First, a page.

Objective: Serious mental illness (SMI; e.g. schizophrenia, schizoaffective disorder, delusional disorder, bipolar disorder, severe major depressive disorder, and psychotic disorders) and Latino ethnicity can produce a compounded health disparity, placing individuals at particularly high risk for excess morbidity and premature mortality. In this study we sought to identify the role of SMI in motivation, participation, and adoption of health behavior change among overweight Latino adults. Design: Qualitative, semi-structured interviews were conducted with 20 overweight Latinos with SMI who were enrolled in a randomized trial evaluating the effectiveness of a motivational health promotion intervention adapted for persons with SMI, In SHAPE. The interviews explored the complicated role having an SMI had in the lives of the Latino participants. Results: SMI had both positive and negative impact on Latino participants’ health behaviors. The nature of their mental illness along with medication side effects (e.g. lethargy, weight gain, etc.) negatively impacted their ability to making lasting health behavior change. However, the regular appointments with various specialists provided them with structure that they otherwise would have lacked and gave them a reason to get out of the house. Conclusions: This exploratory research provides insight into the experience of overweight Latinos with SMI and the ways in which SMI impacts their participation in health behavior change. An understanding of the positive and negative effects of SMI on health behavior change will inform the development of health promotion interventions targeted at Latinos with SMI.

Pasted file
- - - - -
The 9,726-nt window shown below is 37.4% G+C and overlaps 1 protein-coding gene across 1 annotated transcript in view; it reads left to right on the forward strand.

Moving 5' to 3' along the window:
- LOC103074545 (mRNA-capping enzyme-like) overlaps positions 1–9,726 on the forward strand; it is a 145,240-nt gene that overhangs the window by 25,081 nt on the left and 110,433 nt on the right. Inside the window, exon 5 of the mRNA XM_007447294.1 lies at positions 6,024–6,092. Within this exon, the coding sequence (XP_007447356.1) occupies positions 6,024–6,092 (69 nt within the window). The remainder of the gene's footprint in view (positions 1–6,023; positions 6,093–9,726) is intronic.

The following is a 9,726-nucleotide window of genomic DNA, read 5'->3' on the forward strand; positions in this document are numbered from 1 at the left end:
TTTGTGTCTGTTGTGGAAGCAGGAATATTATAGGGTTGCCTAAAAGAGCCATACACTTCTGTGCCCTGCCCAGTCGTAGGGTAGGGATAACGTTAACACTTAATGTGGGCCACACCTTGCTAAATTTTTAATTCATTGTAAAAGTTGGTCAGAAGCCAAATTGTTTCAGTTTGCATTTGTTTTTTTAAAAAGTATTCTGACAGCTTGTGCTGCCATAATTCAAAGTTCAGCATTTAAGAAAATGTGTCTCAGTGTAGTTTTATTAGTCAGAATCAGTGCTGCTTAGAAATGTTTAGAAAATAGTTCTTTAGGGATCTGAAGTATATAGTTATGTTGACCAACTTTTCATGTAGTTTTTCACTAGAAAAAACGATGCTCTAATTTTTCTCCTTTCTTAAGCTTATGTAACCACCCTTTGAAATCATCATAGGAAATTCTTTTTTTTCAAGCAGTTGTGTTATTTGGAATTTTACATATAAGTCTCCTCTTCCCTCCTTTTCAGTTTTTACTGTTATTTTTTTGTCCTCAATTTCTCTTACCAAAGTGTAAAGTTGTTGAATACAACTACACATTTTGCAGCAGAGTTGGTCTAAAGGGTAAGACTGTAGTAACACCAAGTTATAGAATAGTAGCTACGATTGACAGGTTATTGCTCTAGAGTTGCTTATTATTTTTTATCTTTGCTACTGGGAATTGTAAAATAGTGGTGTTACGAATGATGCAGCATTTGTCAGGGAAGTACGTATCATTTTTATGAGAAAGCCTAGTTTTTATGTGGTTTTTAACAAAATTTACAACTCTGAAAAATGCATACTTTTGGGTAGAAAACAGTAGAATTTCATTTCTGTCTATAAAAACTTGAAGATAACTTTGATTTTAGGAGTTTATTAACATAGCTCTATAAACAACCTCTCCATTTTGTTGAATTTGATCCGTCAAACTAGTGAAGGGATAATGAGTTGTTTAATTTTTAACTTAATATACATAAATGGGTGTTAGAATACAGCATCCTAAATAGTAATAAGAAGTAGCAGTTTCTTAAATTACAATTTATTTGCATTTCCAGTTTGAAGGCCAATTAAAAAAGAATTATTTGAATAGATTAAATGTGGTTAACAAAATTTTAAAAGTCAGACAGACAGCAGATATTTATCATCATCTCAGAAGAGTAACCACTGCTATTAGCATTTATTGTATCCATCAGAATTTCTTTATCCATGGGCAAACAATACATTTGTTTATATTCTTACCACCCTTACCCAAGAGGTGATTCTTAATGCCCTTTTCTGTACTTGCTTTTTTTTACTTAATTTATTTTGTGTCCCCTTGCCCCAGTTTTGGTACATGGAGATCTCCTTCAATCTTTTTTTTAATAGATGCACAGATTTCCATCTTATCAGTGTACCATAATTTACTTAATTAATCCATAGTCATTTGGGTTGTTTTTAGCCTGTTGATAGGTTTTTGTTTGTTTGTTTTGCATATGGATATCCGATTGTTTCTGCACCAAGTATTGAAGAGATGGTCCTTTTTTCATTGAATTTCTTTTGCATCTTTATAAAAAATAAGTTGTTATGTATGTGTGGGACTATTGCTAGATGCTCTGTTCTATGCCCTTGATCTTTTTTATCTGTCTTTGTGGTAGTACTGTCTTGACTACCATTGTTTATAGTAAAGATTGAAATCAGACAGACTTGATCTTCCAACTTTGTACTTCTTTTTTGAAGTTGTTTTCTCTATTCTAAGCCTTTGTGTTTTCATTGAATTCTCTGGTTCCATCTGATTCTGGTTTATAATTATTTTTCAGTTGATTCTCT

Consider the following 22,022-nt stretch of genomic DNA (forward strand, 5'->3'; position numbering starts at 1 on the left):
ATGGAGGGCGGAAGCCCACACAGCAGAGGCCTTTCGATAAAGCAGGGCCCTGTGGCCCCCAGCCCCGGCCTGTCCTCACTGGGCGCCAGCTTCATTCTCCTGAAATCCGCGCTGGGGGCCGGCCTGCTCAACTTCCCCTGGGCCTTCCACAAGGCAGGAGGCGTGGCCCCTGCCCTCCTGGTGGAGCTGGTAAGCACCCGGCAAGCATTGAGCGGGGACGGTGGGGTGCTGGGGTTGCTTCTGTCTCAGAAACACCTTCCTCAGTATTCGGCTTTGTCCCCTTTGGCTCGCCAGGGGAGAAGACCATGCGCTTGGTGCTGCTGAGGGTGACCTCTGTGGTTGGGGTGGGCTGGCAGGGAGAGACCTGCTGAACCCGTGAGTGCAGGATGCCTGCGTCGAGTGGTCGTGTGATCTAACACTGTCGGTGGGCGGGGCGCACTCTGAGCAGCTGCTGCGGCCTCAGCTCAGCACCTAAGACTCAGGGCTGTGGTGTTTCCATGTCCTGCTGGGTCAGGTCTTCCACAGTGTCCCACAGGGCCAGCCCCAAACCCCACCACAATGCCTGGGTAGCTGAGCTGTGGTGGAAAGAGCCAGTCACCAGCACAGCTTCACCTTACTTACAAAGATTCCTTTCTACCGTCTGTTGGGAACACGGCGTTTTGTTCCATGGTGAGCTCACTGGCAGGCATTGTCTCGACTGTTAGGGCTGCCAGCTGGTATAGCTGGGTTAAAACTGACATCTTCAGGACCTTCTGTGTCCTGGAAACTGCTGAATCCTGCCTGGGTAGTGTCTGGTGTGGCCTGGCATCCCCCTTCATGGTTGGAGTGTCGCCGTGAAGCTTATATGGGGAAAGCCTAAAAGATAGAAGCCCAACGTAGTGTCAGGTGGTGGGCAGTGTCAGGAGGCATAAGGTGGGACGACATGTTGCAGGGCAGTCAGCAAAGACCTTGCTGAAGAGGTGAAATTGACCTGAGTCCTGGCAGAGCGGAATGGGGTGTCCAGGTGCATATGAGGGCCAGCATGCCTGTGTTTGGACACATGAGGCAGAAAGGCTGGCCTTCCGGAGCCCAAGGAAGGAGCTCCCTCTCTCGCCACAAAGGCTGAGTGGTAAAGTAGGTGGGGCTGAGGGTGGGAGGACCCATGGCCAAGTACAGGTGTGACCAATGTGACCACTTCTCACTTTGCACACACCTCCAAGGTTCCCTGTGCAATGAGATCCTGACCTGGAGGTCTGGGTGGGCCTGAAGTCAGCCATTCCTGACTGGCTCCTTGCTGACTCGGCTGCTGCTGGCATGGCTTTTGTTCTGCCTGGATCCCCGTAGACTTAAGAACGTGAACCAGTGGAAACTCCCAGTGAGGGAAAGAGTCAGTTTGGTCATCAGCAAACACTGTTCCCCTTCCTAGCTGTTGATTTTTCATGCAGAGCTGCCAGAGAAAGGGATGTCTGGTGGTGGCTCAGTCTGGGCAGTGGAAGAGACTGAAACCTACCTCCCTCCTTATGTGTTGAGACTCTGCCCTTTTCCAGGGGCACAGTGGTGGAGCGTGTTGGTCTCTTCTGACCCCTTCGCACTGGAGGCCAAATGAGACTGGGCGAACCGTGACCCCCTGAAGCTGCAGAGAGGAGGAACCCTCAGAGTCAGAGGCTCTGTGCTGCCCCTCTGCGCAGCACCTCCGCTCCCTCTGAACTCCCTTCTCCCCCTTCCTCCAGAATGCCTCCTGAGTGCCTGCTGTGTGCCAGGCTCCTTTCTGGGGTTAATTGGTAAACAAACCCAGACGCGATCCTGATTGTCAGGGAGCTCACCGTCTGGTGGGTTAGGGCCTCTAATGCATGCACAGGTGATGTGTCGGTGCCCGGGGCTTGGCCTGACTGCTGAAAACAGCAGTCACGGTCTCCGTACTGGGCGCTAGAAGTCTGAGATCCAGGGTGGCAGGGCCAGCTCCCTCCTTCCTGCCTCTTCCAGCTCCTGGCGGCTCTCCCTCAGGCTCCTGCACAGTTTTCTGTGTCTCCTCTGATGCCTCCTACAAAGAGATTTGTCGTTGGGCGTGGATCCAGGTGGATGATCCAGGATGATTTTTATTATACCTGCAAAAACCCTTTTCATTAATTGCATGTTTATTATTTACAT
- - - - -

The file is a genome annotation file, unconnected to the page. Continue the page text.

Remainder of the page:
- Health behavior change
- serious mental illness
ASJC Scopus subject areas
- Cultural Studies
- Arts and Humanities (miscellaneous)
- Public Health, Environmental and Occupational Health